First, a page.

10. I always learn so much when I catch up reading posts on this site. The 3-3-3 Rule gives a great overview of what you could expect here. I also love the practice of ensuring your dog is comfortable with using a crate so they don’t see this as another source of stress if needed to be used as part of addressing a serious or emergent issue. The slow introduction to all family members, other dogs and spaces just makes so much sense for a nice transition to a brand new home environment.

    1. I can only imagine how overwhelming it would have been for our new pup if we had just thrown him in with our other 4 pets. Giving him the chance to get to know and adjust to each of them really did make a HUGE difference in his comfort level.

  11. Oh, wow. I never knew so much could go on with this. I see a lot of videos of people who rescue cats and dogs on youtube and they make it seems so easy and that seems like it could give people a false image of what it is really like.

    1. Unfortunately, a lot of people go into it with an unrealistic expectation that it’s all going to go perfectly without any complication. Then, when they hit a bump in the road, they second guess the decision entirely when often these little challenges are short-lived and will quickly pass with a bit of work, patience, and understanding.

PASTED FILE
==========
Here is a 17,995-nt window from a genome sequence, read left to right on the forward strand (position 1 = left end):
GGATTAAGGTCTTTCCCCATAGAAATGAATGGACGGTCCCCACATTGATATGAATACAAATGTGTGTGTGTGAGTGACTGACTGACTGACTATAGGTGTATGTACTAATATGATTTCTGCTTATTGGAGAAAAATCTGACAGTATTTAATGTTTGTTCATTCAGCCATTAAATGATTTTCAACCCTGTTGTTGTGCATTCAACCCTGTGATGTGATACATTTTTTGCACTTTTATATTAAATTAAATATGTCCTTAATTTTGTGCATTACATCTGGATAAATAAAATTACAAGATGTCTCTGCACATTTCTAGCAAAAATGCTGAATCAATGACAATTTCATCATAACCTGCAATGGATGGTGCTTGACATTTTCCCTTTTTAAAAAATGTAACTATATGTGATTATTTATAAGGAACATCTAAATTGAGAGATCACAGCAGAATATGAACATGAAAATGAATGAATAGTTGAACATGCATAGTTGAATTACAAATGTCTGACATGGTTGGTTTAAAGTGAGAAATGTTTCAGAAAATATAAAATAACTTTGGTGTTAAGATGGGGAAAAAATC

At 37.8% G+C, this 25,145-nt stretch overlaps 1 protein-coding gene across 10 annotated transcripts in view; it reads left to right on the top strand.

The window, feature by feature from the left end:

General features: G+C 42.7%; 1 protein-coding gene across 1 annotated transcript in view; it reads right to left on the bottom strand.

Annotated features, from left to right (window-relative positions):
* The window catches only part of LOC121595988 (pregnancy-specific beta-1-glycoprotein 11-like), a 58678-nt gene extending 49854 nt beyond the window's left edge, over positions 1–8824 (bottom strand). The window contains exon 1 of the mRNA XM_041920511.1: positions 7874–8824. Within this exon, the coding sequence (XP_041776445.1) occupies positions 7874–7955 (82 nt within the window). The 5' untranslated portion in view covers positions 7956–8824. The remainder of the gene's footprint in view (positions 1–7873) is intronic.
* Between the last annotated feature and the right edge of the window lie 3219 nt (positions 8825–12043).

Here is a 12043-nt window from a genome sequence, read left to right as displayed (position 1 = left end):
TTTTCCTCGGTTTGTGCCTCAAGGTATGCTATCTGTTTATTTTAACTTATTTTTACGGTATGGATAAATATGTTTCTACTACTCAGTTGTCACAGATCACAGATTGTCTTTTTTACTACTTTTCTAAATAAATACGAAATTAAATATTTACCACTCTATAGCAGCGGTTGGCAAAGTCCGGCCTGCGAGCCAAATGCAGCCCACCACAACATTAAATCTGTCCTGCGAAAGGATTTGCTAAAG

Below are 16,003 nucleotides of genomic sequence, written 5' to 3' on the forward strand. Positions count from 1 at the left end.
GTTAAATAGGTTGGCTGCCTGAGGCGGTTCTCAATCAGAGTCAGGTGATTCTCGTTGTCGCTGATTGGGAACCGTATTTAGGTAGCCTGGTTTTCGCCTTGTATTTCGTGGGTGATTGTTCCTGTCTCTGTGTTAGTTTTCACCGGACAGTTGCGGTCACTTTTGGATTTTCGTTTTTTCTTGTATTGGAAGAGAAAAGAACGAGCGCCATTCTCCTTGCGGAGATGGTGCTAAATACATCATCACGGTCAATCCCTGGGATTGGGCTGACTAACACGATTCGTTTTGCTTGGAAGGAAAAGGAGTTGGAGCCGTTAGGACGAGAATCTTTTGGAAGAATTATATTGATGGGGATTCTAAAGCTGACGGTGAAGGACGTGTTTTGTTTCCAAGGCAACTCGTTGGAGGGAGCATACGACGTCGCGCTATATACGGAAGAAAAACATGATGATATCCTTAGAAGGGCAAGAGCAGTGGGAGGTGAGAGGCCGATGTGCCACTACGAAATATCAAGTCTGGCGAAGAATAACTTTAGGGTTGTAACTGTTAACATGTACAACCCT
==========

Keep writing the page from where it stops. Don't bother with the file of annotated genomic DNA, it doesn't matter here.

12. I personally am a fan of crates for the early intro of the dog(s) at home. My younger loved crate so much, it was an issue to get rid of it (if you can a human parallel, it reminds of a pacifier with many babies)

    1. We have crate trained all of our pups and that’s a decision I don’t regret one bit! Now, we keep a crate in our bedroom where they all sleep just sitting with the door open and they literally take turns sleeping in it.

  13. I had never heard of the 3-3-3 rule before, but that will come in super handy when I get to adopt a dog. I know there will be adjustments, given we will have a cat and a dog, both senior pets at that point too. I’m forwarding this to my husband so he can read up on it too.

    1. Being prepared for the adjustment phase and setting realistic expectations will make a world of difference in terms of the experience for everyone involved.